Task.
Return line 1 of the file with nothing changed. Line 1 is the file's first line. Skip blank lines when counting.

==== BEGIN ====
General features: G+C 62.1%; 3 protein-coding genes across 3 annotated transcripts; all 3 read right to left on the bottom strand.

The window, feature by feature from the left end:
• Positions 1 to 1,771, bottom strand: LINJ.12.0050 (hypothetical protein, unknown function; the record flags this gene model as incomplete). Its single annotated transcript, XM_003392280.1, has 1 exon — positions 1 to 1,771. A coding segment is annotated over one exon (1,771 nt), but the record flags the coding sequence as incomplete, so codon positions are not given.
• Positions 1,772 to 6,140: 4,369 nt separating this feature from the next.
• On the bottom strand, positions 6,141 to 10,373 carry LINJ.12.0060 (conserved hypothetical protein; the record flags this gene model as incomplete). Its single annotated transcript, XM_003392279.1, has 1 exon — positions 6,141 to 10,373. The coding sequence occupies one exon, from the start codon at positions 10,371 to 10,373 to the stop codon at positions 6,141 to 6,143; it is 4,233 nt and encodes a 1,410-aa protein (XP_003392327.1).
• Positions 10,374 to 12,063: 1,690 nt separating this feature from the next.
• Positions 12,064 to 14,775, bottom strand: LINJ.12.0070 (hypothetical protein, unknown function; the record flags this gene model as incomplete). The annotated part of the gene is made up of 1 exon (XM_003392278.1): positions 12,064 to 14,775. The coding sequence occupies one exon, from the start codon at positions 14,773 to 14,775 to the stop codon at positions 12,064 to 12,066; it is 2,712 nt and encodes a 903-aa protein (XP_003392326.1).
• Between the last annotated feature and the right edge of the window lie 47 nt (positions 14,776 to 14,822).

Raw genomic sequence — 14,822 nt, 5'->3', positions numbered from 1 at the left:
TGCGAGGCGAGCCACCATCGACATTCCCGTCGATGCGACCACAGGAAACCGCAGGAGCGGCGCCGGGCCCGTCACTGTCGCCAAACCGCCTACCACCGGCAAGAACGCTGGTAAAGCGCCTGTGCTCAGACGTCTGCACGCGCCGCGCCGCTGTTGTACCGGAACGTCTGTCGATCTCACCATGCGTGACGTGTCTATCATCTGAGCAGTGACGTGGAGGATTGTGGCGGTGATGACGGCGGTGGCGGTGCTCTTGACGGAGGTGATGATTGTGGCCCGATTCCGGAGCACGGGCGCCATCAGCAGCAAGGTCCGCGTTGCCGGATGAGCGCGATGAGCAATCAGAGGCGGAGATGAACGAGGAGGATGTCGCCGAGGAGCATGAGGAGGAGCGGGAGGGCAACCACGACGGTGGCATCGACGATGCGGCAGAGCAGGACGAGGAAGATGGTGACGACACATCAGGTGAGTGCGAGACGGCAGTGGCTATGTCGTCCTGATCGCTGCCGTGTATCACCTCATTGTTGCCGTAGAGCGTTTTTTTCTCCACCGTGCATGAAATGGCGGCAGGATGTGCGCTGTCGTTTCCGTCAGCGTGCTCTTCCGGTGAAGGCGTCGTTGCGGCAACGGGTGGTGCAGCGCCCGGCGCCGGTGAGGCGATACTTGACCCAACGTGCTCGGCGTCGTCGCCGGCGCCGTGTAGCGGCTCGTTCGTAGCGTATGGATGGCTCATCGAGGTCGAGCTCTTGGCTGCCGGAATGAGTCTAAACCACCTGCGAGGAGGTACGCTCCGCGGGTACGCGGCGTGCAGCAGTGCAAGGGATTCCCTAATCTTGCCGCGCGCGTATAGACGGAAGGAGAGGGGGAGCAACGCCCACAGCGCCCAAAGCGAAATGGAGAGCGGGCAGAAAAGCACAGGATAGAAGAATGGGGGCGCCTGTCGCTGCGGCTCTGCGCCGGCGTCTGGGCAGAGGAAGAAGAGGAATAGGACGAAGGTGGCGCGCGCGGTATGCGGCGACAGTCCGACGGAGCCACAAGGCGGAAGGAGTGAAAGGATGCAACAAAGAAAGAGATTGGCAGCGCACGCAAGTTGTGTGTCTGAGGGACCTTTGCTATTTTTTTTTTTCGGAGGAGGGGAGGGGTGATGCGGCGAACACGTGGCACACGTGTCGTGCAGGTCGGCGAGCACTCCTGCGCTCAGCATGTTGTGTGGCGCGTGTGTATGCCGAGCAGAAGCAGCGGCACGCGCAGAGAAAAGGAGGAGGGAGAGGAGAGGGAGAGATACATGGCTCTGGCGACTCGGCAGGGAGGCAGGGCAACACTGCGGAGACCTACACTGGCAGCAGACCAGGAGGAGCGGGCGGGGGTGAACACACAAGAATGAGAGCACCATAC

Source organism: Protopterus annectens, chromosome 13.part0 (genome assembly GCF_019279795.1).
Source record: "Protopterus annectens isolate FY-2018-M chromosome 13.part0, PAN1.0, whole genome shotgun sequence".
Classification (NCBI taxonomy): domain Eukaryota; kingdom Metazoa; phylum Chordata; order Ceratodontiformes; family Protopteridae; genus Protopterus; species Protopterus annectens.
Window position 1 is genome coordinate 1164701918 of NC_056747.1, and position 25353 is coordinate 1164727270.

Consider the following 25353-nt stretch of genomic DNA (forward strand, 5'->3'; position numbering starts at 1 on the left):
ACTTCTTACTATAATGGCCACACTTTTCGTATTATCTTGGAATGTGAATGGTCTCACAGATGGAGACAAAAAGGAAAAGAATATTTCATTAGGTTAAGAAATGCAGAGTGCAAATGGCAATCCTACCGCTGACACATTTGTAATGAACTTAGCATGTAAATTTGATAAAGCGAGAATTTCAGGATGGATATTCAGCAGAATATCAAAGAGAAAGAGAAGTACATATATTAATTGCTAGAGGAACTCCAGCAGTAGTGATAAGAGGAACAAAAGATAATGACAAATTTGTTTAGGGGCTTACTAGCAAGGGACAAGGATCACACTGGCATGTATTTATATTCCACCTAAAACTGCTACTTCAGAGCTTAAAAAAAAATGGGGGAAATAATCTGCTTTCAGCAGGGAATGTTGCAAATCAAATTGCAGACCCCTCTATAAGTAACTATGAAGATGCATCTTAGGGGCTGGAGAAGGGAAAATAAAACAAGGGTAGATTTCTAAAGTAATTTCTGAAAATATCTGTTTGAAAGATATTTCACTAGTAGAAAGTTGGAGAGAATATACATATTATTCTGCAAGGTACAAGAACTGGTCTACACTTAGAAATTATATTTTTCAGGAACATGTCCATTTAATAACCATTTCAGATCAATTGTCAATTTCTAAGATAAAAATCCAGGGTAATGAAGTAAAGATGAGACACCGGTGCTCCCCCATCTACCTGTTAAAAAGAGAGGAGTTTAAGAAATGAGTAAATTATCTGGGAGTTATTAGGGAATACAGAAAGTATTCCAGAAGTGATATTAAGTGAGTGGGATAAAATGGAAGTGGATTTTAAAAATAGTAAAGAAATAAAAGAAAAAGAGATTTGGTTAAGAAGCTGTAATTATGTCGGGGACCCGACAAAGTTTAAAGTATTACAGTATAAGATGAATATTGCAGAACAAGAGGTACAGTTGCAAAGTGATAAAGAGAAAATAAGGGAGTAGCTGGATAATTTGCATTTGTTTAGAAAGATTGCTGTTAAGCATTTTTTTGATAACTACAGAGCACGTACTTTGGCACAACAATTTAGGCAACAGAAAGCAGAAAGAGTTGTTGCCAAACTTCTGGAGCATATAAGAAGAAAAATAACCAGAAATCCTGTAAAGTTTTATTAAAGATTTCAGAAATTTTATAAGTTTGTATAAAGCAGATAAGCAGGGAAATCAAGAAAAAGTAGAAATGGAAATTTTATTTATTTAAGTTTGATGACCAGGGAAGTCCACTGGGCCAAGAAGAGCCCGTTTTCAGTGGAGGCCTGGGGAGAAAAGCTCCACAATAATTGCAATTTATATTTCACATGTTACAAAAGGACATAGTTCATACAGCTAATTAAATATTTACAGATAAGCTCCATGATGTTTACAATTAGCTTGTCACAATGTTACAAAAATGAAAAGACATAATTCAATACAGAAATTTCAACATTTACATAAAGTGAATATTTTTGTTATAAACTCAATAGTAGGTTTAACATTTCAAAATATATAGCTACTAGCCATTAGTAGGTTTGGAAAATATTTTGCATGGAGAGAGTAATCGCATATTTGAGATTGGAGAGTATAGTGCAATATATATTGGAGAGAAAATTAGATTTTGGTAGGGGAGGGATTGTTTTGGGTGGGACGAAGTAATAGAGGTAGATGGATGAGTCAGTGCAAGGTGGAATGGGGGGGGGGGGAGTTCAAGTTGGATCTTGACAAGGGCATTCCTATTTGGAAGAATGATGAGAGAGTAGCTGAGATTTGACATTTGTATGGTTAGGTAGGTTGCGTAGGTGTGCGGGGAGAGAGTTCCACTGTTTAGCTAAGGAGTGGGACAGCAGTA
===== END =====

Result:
General features: G+C 62.1%; 3 protein-coding genes across 3 annotated transcripts; all 3 read right to left on the bottom strand.